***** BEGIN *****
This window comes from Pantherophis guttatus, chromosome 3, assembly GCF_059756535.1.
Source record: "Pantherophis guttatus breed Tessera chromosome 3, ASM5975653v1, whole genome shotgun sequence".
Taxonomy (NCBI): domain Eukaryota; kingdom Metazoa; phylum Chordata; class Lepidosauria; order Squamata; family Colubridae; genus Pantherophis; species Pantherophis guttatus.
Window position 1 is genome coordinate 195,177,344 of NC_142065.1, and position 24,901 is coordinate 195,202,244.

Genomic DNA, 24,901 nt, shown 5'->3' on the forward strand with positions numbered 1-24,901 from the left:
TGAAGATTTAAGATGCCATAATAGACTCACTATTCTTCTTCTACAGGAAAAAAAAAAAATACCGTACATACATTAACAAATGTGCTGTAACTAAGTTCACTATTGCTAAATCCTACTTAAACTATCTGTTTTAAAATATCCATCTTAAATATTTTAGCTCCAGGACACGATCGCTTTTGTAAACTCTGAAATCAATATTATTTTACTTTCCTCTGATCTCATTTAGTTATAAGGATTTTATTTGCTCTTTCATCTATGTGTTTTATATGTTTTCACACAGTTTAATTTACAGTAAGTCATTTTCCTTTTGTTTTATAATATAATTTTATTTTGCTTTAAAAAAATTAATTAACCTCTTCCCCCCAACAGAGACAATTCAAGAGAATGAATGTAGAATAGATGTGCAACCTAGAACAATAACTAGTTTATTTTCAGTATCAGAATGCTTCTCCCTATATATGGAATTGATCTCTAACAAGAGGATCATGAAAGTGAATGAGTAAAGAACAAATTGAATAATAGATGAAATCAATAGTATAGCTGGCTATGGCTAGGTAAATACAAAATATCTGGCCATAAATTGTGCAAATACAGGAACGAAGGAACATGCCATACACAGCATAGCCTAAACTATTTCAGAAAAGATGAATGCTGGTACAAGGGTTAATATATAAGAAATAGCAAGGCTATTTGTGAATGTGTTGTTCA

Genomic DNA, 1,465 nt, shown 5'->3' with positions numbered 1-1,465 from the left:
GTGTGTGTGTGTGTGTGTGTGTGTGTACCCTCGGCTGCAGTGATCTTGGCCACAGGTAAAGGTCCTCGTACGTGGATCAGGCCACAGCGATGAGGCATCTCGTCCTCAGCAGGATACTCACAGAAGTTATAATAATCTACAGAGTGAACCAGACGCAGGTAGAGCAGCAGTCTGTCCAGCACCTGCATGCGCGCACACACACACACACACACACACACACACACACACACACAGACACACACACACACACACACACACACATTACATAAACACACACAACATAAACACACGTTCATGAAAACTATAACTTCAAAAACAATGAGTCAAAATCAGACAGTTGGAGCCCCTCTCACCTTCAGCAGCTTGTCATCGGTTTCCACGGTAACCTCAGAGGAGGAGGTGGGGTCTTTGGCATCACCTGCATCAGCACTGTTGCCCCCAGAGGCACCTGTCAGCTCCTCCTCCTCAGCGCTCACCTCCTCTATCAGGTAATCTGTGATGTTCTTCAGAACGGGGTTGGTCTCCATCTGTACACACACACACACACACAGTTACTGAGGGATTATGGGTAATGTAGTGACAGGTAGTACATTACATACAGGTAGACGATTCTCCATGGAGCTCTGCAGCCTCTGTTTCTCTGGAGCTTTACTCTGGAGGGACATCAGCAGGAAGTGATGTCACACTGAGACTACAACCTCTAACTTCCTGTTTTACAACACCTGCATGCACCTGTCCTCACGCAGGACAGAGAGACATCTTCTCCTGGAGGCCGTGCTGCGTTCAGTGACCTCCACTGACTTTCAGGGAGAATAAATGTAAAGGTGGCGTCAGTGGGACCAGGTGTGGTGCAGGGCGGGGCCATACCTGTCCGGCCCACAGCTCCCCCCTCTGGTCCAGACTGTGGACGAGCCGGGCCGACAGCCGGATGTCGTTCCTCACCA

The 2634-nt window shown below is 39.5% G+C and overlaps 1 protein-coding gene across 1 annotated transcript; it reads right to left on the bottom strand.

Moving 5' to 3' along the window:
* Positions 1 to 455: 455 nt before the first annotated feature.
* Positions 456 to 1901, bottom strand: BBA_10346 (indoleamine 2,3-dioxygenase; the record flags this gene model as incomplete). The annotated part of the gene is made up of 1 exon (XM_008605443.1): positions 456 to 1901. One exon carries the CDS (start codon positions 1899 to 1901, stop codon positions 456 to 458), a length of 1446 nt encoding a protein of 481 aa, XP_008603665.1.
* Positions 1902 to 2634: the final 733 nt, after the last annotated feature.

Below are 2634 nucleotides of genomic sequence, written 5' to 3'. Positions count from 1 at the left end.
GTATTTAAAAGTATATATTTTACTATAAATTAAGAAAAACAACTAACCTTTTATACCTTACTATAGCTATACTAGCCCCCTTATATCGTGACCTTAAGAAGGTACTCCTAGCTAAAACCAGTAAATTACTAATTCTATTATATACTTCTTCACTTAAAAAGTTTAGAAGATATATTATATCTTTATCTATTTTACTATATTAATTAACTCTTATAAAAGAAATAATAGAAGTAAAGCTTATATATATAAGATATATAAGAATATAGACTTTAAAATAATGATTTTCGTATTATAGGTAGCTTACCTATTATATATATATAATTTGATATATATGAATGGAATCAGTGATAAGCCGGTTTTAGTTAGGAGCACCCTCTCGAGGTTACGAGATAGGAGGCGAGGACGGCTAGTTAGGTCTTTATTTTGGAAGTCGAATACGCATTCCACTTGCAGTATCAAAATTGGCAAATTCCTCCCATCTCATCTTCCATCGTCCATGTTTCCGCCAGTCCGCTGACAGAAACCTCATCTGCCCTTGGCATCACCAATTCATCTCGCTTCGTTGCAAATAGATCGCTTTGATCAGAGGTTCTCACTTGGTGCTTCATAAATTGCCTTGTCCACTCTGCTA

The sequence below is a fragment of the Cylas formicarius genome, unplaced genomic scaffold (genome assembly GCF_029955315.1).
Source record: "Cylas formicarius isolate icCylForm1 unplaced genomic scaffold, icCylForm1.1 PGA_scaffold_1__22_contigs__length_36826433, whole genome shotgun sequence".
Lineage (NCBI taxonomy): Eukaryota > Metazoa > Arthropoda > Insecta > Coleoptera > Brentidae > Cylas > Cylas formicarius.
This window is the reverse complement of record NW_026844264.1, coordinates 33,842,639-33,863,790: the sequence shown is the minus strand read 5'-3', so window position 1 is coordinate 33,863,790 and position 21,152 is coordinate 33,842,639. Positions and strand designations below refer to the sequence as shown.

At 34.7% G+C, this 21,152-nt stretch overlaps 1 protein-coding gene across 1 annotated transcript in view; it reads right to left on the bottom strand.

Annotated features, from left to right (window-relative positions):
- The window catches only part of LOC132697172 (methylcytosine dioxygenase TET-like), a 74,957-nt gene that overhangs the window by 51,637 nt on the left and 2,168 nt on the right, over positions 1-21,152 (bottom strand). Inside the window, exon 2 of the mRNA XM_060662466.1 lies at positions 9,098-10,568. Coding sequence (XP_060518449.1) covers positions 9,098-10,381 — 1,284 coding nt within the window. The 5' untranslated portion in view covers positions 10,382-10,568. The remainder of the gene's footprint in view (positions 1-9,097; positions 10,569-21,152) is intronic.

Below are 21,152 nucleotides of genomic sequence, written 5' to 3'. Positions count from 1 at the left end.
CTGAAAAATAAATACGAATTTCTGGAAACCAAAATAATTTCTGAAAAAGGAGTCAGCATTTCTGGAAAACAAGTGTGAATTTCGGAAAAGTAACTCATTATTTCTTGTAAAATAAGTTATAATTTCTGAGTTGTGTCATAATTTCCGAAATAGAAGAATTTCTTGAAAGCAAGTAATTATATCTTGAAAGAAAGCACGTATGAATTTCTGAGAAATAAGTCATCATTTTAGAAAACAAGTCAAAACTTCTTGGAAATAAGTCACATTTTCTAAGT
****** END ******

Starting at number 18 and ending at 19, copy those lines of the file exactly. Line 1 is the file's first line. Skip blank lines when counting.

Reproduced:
Lineage (NCBI taxonomy): Eukaryota > Metazoa > Arthropoda > Insecta > Coleoptera > Brentidae > Cylas > Cylas formicarius.
This window is the reverse complement of record NW_026844264.1, coordinates 33,842,639-33,863,790: the sequence shown is the minus strand read 5'-3', so window position 1 is coordinate 33,863,790 and position 21,152 is coordinate 33,842,639. Positions and strand designations below refer to the sequence as shown.